As mentioned earlier, the International Agency for Research on Cancer has also found that breathing welding fume increases lung cancer risk.

Moreover, according to the Cancer Council, exposure to welding fume and UV radiation increases the risk of developing melanoma of the eye, lung, and other cancers. They state that scientific evidence suggests exposure to all welding fume, including mild steel welding fume, can cause lung cancer. There is also limited evidence linked to kidney cancer.

Over the past years, many other studies have shown that welding increases cancer risk, especially lung cancer. A quick search on PubMed will give you many results proving this point.

It is essential to understand that the risk of getting cancer from welding depends on many factors, including:

  • the welding process and power settings;
  • the material being welded (including the plating, solvents, and coatings such as paint or lubricants);
  • the consumables (electrode, wire, etc.);
  • the shielding gas or flux;
  • the working conditions and environment (outside, inside, confined space);
  • the overall air quality in the working area;
  • the fume extraction and ventilation efficiency;
  • the welder’s positioning to avoid breathing fume and gases;
  • the use of personal protective equipment;
  • the time spent welding during the day;
  • the number of welding days per week;
  • the number of years spent welding;
  • the worker’s health condition.

Other health issues caused by welding fume

According to OSHA, the Centers for Disease Control and Prevention, the International Agency for Research on Cancer, and the CNESST (Canada), breathing welding fumes could cause the following health effects:

  • Eye, nose, and throat irritation
  • Dizziness and nausea
  • Breathing difficulties that could lead to suffocation or asphyxiation
  • Metal fume fever
  • Lung damage
  • Stomach ulcers
  • Kidney damage
  • Nervous system damage
  • Manganism (a neurological condition with Parkinson–like symptoms caused by manganese fume)
  • Chest pain
  • Asthma
  • Bleedings
  • Dermatitis or eczema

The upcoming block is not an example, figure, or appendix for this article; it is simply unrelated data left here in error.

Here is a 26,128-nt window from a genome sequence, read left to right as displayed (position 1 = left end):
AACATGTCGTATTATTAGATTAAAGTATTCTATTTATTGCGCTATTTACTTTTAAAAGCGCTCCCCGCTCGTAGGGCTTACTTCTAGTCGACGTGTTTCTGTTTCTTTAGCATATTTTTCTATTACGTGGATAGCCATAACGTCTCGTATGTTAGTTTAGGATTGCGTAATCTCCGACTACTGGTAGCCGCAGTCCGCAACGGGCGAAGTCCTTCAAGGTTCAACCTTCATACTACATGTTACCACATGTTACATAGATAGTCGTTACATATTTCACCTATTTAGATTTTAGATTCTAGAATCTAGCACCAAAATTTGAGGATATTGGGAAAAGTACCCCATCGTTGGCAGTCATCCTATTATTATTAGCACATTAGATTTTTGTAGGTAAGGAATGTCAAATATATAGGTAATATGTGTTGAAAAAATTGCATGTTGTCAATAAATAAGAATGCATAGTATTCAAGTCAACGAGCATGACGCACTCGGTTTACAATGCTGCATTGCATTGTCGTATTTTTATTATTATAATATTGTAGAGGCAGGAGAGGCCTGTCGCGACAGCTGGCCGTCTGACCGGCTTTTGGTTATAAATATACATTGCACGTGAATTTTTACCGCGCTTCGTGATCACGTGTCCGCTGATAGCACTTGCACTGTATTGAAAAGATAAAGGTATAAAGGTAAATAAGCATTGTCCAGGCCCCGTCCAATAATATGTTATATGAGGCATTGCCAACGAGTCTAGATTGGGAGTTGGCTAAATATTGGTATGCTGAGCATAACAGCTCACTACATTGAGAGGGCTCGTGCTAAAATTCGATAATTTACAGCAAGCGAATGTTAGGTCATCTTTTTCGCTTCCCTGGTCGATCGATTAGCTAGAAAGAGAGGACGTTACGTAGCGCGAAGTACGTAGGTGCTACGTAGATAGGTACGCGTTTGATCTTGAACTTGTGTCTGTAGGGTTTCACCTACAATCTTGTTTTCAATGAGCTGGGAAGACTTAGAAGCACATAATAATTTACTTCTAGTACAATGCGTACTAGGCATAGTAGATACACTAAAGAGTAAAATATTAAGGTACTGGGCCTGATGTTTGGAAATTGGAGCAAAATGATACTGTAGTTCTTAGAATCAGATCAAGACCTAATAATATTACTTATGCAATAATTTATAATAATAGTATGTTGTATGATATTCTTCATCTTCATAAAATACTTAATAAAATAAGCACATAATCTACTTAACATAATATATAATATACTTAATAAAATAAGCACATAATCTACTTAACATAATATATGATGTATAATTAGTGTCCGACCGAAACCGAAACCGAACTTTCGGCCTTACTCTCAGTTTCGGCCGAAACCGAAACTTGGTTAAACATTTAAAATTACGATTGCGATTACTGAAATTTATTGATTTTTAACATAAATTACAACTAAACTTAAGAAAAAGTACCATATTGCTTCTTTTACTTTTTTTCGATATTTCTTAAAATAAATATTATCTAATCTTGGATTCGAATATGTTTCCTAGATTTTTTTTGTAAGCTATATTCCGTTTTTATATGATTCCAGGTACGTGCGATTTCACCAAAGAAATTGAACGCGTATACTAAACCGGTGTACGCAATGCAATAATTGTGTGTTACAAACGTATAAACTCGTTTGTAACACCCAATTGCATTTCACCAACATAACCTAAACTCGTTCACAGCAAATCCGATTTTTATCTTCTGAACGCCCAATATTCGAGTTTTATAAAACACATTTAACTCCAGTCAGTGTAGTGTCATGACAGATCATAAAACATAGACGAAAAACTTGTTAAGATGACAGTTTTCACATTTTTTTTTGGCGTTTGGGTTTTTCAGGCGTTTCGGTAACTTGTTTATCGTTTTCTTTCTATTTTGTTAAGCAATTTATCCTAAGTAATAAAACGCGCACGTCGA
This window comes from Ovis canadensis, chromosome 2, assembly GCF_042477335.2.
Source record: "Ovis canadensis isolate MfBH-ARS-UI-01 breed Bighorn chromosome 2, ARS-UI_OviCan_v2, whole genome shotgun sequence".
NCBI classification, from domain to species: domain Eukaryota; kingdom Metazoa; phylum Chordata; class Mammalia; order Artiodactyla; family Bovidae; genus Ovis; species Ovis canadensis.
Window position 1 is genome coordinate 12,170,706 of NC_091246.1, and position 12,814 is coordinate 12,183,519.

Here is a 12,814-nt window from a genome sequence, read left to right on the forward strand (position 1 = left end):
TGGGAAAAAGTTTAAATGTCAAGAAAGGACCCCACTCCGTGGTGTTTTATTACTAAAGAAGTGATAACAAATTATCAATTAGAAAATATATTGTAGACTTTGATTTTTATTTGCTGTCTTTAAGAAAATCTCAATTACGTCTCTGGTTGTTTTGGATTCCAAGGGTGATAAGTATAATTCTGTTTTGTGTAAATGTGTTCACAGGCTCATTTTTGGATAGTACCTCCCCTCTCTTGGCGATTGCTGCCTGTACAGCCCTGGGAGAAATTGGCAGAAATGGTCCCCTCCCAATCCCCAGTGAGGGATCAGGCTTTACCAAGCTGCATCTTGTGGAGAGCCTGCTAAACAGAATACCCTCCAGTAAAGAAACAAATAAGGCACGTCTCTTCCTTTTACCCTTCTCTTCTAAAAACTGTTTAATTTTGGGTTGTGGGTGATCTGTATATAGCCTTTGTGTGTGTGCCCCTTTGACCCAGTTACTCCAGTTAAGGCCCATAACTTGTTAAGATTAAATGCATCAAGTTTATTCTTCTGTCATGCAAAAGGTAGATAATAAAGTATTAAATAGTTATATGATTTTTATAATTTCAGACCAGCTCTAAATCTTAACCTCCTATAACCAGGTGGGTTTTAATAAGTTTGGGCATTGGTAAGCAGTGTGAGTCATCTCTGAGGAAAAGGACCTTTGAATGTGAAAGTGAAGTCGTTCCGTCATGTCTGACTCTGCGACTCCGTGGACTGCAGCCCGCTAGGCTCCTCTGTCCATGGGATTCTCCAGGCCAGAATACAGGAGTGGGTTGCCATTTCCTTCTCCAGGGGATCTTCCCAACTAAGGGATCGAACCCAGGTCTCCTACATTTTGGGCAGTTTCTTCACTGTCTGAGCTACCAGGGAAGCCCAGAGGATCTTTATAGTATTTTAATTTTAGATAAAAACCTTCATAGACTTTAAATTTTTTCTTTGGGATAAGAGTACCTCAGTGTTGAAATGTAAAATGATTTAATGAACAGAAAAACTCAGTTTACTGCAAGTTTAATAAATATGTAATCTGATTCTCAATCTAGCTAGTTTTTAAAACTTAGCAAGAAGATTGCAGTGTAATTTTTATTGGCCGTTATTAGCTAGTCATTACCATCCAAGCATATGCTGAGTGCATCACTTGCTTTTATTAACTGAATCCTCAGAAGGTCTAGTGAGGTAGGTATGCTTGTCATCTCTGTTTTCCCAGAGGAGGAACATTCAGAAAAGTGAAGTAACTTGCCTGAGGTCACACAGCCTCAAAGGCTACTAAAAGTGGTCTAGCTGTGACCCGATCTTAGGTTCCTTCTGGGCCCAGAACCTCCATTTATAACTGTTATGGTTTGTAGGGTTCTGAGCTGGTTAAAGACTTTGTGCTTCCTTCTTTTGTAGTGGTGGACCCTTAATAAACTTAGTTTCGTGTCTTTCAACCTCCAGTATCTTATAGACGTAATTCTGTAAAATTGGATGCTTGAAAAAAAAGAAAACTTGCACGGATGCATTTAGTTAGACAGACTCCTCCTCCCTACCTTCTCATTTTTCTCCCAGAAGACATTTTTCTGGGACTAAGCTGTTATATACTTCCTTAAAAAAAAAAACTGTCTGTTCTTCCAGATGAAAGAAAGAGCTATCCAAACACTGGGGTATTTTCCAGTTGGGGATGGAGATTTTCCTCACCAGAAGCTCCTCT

• Kidney disease
  • Bone and joint disorders
  • Siderosis (iron oxide in lung tissue after inhalation)
  • Stannosis (tin oxide in lung tissue after inhalation)
  • Anthracosis (poisoning after inhalation of carbon dust)
  • Berylliosis (poisoning after inhalation of beryllium dust)
  • Accumulation of fluid in the lungs

Learn more about the dangers and toxicity of welding fumes.

Prevent cancer and other health issues from welding

Here are a few tips to sustainably protect welders and other workers around from cancer and other health problems caused by welding fume:

  1. Only weld when it is necessary. Other processes can sometimes replace manual welding (bolts, fasteners, robotic welding).
  2. Isolate welding operations from other workers (have an area or building dedicated to welding only, for example, or at least use welding screens).
  3. Use welding processes that produce less fume, such as submerged arc, TIG, and resistance welding. On the other hand, MIG and flux core tend to generate more fume. You could also change the power settings to reduce fumes.
  4. Use consumables and materials that produce less toxic fume. For example, you should remove paint or coatings. Avoid carcinogenic substances (arsenic, beryllium, hexavalent chromium, etc.) and hazardous metals (manganese, etc.).
  5. Use welding fume extractors. For more information, see our general article about welding fume extractors or MIG welding fume extraction if that’s the process you are using.
  6. Make sure welders position themselves to avoid breathing fumes and gases. For example, they should not leave their head between the weld pool and the fume extractor. Or they can use the wind to drive the fumes away when welding outside.
  7. Make sure your factory is adequately ventilated.
  8. Use personal protective equipment such as masks and respirators if the previous measures are insufficient to reduce exposure to safe levels. They should be fitted for each worker individually.

Learn more about our step-by-step method to solve welding fume problems.

Permissible exposure limits for welding fume, metal fume, and gases are regulated and are enforced by health and safety agencies like OSHA everywhere In North America. To know more about the maximum concentrations allowed, you can read one of the following articles:

In these articles, you will also find recommendations from the American Conference of Governmental Industrial Hygienists (ACGIH).

Any Questions?

Feel free to contact us. We will help you protect your workers and comply with welding fumes standards anywhere in the US and Canada.